Update (5/4/2022): Since I first wrote this post and granted this podcast interview, some major changes happened at Basecamp that caused me to change my mind.
Tara and Shannon from the excellent What Works podcast (and from the What Works Network, of which I’ve been a member for years) rounded up a crew of folks to talk about their favorite project management tools.
I was delighted to talk about why I’ve been living most of my professional life inside Basecamp for most of the past two decades. You can hear me at about eight minutes in, but you should listen to the whole show to see how so many of us can benefit from getting clarity about our goals before picking a project management tool.
Here’s a transcript of my segment from the show:
I’ve been using Basecamp for nearly fifteen years.
Our team at Johns & Taylor works on a diverse variety of projects, with clients ranging from Fortune 500 companies to solo startup founders. Whether we’re producing a live event, improving performance on a website, or creating podcasts, we rely on Basecamp to keep our projects moving forward with crystal-clear communication.
No matter where decisions get made, Basecamp’s our source of truth. When we introduce a new client to the platform, they don’t usually have to change very much about the way they like to operate. So when we have meetings or calls, the notes from those interactions go into Basecamp.
If a stakeholder’s e-mailing a member of our team, that team member can easily forward that message into Basecamp, too. And folks who tend to resist hopping into “yet another app” end up feeling fine about Basecamp, since they can interact with e-mail notifications the same as if they were replying to e-mail we send ourselves.
Over time, clients warm up to the system, and something really great starts to happen. Instead of texts, calls, meetings, and e-mail, discussion about our projects starts to happen organically inside the app. We see this the most on a project’s to-do lists, where folks can debate what’s going to happen with a specific task and reach consensus—all asynchronously. Before long, our team members and our clients end up collaborating almost exclusively on Basecamp.
The biggest benefit for us is that every member of our project team can quickly look up any detail related to a client engagement, without having to track me down. There’s also a feature that lets us reserve some space just for our team, hiding the contents of those discussions from the client. It’s a really great tool to have when you’re debating the best way to present a solution to a client and you don’t want to ruin the surprise.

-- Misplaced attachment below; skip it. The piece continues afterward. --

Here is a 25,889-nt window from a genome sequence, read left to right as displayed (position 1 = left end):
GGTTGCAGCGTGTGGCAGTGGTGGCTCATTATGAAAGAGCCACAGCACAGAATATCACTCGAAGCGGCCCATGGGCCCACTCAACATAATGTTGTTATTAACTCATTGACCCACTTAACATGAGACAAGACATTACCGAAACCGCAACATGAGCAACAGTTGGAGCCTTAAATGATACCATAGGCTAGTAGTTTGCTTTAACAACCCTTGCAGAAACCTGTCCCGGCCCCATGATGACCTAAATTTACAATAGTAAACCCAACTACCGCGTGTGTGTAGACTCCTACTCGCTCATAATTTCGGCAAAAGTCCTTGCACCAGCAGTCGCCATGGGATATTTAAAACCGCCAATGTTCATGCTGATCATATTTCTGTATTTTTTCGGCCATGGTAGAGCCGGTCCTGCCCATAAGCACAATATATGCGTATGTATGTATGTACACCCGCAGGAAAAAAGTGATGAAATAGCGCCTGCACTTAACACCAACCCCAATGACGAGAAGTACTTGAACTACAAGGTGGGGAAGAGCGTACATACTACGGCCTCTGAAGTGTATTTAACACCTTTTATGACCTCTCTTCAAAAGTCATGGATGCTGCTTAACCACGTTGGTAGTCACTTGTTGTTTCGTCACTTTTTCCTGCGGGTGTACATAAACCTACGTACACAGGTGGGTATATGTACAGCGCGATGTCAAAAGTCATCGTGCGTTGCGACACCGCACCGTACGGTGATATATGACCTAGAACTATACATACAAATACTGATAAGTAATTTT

Because Basecamp’s been around for a while, I’ve been tempted to check out some of its newer competitors. And while there are so many great tools on the market right now, a few things keep us coming back to Basecamp year after year.
First, there’s no participation tax. Basecamp charges a flat fee for our entire team, no matter how many employees, clients, and collaborators we’re working with. We’re a team of four full-time employees, and we’ve got another eight specialist freelancers with whom we work throughout the year. And some of our client engagements include as many as fifty to sixty stakeholders. When apps charge per user, they quickly become cost-prohibitive in relation to the benefits.
Second, Basecamp’s extendable to a bunch of other tools. We’ve got a lot of documents in Dropbox, but some clients may prefer Office365 or Google Drive. Sometimes, clients may already be running on their own project management system. Sometimes, we may end up using tools like Notion or Airtable to capture very specific kinds of information for a client. In all of those cases, we’re able to integrate those external tools directly into Basecamp.
In fact, if there’s a feature you think is missing from Basecamp, there’s probably a third-party integration that makes it work. We’ve had clients use a tool to display Basecamp to-do lists as kanban boards. We’re using Zapier to integrate Basecamp with our own new client onboarding automation. For many of our projects, we’ve got a task that creates a new project space from a template, so our Client Services Manager can dive right in to the work instead of spending a day on scheduling.
But the biggest reason our team’s remained on Basecamp for so long is the culture that Basecamp helps us cultivate among our team members and with our clients. Getting ourselves comfortable writing down our decisions and sharing our thoughts in such an open forum really builds trust and transparency. As a leader, it’s also enabled me to get way more comfortable moving ownership of key decisions to members of our team.
Because everyone can see who’s responding to what and when, I’m able to ensure that tasks aren’t cutting into our team’s personal time. And likewise, I can use built-in tools to highlight when I’m available, when I’m not, and what team members can do when I’m off the grid. It’s that aspect of running a “calm company” that I appreciate the most about Basecamp, and it’s why that tool’s what works so well for me.
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